The U.S. Consumer Product Safety Commission (CPSC) announced today that a liquidating trust acting on behalf of a now-dissolved manufacturer of heaters has agreed to pay the government a $500,000 civil penalty. The penalty settles allegations that Vornado Air Circulation Systems Inc., formerly of Andover, Kan., failed to report in a timely manner incidents of fire and overheating from defective heaters.
From January 1993 through February 2004, Vornado received more than 300 reports of units overheating, melting, smoking, or catching fire. The firm failed to report these incidents to the CPSC in a timely manner. Vornado finally reported the incidents to the CPSC in February 2004, but only after information was requested by the Commission staff.
Federal law requires firms to report to CPSC immediately after obtaining information reasonably supporting the conclusion that a product contains a defect which could create a substantial product hazard, or creates an unreasonable risk of serious injury or death.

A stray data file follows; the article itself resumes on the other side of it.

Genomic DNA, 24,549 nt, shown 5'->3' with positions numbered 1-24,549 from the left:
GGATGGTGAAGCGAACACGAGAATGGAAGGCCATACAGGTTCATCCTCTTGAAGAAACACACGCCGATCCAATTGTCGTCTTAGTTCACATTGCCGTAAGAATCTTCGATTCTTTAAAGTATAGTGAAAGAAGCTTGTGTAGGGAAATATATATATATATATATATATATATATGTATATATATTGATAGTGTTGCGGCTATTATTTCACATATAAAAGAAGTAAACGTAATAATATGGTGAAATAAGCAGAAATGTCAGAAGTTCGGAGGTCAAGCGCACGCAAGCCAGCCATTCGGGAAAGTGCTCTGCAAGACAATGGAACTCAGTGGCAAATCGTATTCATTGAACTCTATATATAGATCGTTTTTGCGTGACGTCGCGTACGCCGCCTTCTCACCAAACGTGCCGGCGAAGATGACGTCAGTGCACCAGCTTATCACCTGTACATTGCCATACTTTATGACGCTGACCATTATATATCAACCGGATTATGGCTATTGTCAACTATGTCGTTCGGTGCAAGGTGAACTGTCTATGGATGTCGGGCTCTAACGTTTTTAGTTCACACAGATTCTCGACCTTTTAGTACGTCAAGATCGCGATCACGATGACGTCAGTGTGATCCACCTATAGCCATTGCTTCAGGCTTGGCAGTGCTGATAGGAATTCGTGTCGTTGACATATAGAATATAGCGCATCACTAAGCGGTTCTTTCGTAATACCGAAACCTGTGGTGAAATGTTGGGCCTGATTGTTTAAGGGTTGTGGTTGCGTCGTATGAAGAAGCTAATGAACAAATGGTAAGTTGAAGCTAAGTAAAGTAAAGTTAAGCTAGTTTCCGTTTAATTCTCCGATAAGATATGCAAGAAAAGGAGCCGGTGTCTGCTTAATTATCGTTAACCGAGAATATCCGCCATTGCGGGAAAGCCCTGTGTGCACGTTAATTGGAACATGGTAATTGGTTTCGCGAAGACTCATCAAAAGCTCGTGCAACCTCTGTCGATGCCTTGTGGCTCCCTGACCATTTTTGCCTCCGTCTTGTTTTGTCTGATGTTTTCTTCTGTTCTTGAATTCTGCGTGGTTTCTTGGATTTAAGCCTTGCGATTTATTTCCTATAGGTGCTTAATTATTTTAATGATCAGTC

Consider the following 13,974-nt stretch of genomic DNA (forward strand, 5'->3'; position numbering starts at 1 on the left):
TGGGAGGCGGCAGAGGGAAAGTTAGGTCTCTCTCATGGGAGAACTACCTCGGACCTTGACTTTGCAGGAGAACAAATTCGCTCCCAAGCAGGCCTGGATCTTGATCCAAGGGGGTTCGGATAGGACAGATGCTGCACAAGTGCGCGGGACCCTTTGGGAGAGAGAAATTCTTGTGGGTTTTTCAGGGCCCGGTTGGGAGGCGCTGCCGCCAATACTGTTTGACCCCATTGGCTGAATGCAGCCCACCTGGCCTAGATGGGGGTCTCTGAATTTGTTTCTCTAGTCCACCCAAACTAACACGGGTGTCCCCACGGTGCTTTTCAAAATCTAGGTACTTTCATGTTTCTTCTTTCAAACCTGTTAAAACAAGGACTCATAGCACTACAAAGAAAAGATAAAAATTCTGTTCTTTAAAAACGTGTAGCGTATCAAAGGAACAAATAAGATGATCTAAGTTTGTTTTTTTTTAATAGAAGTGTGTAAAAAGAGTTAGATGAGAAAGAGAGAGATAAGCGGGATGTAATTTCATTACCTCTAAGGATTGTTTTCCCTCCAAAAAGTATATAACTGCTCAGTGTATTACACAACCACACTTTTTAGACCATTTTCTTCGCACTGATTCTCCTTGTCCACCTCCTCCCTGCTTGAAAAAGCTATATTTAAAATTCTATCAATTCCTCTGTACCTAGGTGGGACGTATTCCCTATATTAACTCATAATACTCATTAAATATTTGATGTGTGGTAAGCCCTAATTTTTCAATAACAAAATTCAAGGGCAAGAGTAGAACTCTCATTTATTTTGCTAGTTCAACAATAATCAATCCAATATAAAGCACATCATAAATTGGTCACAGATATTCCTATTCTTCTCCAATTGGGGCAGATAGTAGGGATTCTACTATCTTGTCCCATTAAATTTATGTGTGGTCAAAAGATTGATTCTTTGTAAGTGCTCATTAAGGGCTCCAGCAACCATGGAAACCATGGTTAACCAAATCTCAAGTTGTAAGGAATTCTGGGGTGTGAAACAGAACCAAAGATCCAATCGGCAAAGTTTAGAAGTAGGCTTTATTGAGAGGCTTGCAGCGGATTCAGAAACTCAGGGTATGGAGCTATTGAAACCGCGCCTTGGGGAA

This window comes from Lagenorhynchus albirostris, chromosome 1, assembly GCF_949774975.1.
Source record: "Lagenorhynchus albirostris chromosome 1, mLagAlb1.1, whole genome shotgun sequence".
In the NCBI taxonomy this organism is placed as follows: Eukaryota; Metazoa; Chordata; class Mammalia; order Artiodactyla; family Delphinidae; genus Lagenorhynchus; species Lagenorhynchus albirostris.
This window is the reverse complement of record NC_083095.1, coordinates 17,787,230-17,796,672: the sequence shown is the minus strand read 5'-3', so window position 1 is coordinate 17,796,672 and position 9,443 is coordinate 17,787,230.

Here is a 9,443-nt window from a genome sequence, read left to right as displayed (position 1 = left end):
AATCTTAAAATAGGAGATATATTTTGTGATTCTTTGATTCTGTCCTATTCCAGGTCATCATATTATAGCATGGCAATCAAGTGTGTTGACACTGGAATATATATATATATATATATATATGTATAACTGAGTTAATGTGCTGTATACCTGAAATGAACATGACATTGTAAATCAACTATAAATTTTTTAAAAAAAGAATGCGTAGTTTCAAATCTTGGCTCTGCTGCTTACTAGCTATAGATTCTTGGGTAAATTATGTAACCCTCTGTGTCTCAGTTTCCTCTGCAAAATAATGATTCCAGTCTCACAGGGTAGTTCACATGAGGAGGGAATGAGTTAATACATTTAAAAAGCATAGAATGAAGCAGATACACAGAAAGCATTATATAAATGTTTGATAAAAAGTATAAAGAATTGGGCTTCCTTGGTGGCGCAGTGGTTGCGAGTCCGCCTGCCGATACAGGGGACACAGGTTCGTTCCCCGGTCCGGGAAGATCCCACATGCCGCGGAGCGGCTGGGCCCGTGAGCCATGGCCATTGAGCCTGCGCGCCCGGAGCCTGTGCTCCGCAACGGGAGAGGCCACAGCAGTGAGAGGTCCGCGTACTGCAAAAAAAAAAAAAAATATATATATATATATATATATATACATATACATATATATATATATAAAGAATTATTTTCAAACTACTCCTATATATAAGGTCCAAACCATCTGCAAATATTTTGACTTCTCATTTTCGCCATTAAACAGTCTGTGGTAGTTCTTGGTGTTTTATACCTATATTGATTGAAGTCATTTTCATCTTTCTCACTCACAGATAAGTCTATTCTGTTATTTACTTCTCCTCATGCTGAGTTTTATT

“The law is clear and exists for a reason,” said CPSC Acting Chairman Nancy Nord. “Any delay puts consumers at greater risk. The quicker we know about a dangerous product, the faster we can act to protect consumers.”
In agreeing to settle the matter, the liquidating trust denies that Vornado violated federal law.
About the U.S. CPSC
The U.S. Consumer Product Safety Commission (CPSC) is charged with protecting the public from unreasonable risk of injury or death associated with the use of thousands of types of consumer products. Deaths, injuries, and property damage from consumer product-related incidents cost the nation more than $1 trillion annually. CPSC's work to ensure the safety of consumer products has contributed to a decline in the rate of injuries associated with consumer products over the past 50 years.
Federal law prohibits any person from selling products subject to a Commission ordered recall or a voluntary recall undertaken in consultation with the CPSC.
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